Parents worried about data breach at RPS, still waiting for answers from school officials

(ABC 6 News) – Students attending Rochester Public Schools received an extra day of spring break Monday, due to unusual activity detected on its technology network on Thursday.

Five days later, the district is still dealing with it.

Parents with children in the RPS district say without a lot of information from school officials about the data breach, they do not know how worried they should be.

Given recent cyber and ransom attacks like at Minneapolis Public Schools last month, Rochester moms say that the thought of their child’s data in someone else’s hands is a scary thought.

Here is an email that was sent out to parents from RPS officials Monday night:

The email says that, “third-party experts have confirmed that an outside actor has gained access to some school district data. Please know, as of now, we have no evidence that any data associated with this event has been used for financial fraud or identity theft.”

However, it also states that school leaders will, “be in contact with affected individuals whose data was accessed as soon as we are able.”

Any updated information will be posted on the districts website.

Rochester parents have been told to send their children with notebooks and pencils on Tuesday, according to one mom.

What would have been that long, first day back to school after the break, was instead a day at the park for RPS students.

Plus, a headache for Mom and Dad.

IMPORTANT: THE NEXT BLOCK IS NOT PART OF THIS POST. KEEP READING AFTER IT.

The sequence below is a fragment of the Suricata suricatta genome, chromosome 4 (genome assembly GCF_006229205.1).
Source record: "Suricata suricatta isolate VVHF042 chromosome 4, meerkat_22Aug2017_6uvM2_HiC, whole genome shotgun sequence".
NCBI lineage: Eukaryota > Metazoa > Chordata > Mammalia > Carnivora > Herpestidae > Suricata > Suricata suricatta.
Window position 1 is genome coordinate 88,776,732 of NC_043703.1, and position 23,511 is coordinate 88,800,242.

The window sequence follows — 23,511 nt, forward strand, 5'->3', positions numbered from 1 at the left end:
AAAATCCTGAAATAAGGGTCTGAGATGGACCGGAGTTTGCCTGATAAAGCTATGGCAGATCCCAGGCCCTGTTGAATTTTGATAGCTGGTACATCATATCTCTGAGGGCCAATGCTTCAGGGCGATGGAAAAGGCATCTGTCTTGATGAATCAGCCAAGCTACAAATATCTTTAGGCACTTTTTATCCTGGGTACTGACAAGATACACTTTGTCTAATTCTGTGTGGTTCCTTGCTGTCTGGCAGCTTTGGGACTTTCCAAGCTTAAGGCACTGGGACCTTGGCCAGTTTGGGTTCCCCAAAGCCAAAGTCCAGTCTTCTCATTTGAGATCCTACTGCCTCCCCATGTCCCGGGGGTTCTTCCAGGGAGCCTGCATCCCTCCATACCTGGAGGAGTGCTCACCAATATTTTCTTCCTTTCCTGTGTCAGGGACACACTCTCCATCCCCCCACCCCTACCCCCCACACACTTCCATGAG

“School being canceled was a disaster for me I work and so my first thought was, ‘what am I gonna do to entertain the kids,” explained mom of two, Sam LeVan.

This situation stemmed after technology staff at RPS detected “unusual activity on its technology network,” according to a press release from the district.

“In response, and out of an abundance of caution, we shut down our network and almost all of our core technology systems,” explained RPS Supt. Kent Pekel in a video posted to Twitter. “Our technical staff have since been working non-stop with third-party experts to investigate and address this situation.”

Monday, teachers spent the day preparing to teach without internet access.

Penny LeVan, a 7th grader at Dakota Middle School, says that she is interested to see how tomorrow plays out.

“I’m kind of nervous for tomorrow cause we rely heavily on technology at Dakota,” she said.

Kids took the news well, cheering at the extra day of break.

But moms like LeVan say that they are worried about what this data breach really means.

“My biggest fear is personal data getting out there and going on the dark web. There’s lots of data that’s stored in schools, we share health information, we share information about, IEPs and 504 plans and that’s not stuff I want my kids to feel unsafe about,” LeVan added.

MN IT services professionals say that data attacks on schools aren’t anything new.

“That’s where data is and that’s the focus of all of these attacks. They’re looking for impact, they’re looking for money, looking for data, how can you monetize and make money off of these events,” explained John Isreal, the Interim Chief Information Security Officer with MNIT.

Other Rochester parents are waiting for the district to reveal just how dangerous this threat is.

“It’s cyber attacks so who knows obviously there’s going to be worried but I can’t state them specifically right now your kid’s information is out there but all of our information is out there, that’s kinda the world we live in.”